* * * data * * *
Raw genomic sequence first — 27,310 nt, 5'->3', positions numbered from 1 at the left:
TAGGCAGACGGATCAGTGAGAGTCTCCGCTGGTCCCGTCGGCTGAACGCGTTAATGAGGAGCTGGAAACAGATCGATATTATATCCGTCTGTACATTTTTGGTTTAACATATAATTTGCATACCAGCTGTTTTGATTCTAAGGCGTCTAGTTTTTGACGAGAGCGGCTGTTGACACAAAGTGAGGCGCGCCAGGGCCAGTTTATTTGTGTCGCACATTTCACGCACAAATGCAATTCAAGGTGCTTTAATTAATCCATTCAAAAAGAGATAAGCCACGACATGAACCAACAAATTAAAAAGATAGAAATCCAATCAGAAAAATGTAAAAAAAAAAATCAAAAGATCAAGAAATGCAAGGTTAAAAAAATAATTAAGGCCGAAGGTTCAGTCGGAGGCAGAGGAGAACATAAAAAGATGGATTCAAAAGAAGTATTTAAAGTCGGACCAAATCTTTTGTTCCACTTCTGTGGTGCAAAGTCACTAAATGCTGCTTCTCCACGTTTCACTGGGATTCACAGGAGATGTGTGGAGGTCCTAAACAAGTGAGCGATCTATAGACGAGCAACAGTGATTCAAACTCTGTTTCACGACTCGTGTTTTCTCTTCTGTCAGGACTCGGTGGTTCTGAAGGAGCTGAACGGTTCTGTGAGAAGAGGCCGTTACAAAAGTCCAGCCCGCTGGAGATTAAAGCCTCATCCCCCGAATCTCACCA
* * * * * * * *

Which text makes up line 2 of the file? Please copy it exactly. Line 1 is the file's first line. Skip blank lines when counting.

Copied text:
TAGGCAGACGGATCAGTGAGAGTCTCCGCTGGTCCCGTCGGCTGAACGCGTTAATGAGGAGCTGGAAACAGATCGATATTATATCCGTCTGTACATTTTTGGTTTAACATATAATTTGCATACCAGCTGTTTTGATTCTAAGGCGTCTAGTTTTTGACGAGAGCGGCTGTTGACACAAAGTGAGGCGCGCCAGGGCCAGTTTATTTGTGTCGCACATTTCACGCACAAATGCAATTCAAGGTGCTTTAATTAATCCATTCAAAAAGAGATAAGCCACGACATGAACCAACAAATTAAAAAGATAGAAATCCAATCAGAAAAATGTAAAAAAAAAAATCAAAAGATCAAGAAATGCAAGGTTAAAAAAATAATTAAGGCCGAAGGTTCAGTCGGAGGCAGAGGAGAACATAAAAAGATGGATTCAAAAGAAGTATTTAAAGTCGGACCAAATCTTTTGTTCCACTTCTGTGGTGCAAAGTCACTAAATGCTGCTTCTCCACGTTTCACTGGGATTCACAGGAGATGTGTGGAGGTCCTAAACAAGTGAGCGATCTATAGACGAGCAACAGTGATTCAAACTCTGTTTCACGACTCGTGTTTTCTCTTCTGTCAGGACTCGGTGGTTCTGAAGGAGCTGAACGGTTCTGTGAGAAGAGGCCGTTACAAAAGTCCAGCCCGCTGGAGATTAAAGCCTCATCCCCCGAATCTCACCA